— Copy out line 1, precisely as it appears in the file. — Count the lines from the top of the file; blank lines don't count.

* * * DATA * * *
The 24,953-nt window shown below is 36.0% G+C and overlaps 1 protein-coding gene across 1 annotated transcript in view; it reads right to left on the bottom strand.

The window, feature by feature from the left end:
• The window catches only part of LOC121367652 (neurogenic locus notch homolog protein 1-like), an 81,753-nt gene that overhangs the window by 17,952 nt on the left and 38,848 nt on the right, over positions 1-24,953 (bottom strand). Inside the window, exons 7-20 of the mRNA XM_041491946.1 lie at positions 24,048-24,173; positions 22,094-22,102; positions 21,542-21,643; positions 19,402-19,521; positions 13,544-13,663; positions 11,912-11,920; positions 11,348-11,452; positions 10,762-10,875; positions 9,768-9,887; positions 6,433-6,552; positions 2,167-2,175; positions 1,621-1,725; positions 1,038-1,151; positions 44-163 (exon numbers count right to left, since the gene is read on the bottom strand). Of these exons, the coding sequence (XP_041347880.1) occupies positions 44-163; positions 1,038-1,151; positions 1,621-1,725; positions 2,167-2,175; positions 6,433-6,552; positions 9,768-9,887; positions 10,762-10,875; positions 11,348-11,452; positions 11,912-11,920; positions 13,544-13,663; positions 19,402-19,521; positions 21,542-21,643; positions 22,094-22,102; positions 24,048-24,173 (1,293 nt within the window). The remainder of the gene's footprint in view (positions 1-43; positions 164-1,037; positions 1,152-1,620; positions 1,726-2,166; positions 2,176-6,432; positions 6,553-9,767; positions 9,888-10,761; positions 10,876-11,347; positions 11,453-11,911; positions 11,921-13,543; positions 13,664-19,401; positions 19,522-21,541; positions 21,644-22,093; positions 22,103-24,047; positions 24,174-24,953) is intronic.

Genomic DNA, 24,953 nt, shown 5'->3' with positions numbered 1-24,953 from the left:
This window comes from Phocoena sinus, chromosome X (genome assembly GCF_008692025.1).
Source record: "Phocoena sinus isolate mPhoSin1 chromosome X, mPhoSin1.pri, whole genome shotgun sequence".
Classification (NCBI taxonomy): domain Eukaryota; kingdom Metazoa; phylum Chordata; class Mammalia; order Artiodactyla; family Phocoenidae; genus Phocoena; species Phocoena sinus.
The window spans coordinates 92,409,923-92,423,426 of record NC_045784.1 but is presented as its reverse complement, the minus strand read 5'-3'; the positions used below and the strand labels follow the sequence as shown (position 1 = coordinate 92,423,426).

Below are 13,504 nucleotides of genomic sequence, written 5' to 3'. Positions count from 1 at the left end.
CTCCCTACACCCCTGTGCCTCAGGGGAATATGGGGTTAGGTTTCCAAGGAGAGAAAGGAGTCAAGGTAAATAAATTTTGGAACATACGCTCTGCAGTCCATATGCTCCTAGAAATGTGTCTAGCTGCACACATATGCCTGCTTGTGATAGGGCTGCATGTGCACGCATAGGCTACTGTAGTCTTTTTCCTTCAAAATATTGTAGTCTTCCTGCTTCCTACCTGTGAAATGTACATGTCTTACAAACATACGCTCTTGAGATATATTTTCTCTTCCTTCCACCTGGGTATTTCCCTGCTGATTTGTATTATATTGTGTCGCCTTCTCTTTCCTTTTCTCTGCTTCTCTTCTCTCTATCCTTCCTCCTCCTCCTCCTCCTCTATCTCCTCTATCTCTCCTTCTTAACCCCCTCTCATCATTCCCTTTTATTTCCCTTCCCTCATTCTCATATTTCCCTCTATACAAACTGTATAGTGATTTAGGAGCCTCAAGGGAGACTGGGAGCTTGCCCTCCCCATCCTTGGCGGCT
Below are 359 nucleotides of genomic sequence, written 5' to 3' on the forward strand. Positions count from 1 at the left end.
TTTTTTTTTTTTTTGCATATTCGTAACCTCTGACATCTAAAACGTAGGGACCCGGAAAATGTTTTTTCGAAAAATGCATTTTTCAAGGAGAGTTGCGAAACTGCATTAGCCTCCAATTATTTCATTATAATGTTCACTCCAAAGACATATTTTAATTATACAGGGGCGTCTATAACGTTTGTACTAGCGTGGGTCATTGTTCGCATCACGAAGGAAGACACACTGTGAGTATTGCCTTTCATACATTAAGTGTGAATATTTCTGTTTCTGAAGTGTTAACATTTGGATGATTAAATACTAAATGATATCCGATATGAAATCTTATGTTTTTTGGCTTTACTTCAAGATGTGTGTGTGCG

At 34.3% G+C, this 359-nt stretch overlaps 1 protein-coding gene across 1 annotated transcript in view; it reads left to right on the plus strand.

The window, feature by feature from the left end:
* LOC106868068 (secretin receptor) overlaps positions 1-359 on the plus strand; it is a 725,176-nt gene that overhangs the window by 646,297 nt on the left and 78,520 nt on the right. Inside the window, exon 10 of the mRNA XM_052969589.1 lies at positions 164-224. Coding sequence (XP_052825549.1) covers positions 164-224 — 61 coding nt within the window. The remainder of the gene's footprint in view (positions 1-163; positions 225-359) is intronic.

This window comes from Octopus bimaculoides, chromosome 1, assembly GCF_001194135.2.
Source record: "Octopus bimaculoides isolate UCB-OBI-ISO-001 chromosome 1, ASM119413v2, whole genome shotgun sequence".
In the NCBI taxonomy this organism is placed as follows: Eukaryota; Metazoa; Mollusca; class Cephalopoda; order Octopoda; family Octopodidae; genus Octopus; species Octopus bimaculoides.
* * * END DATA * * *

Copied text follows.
The 24,953-nt window shown below is 36.0% G+C and overlaps 1 protein-coding gene across 1 annotated transcript in view; it reads right to left on the bottom strand.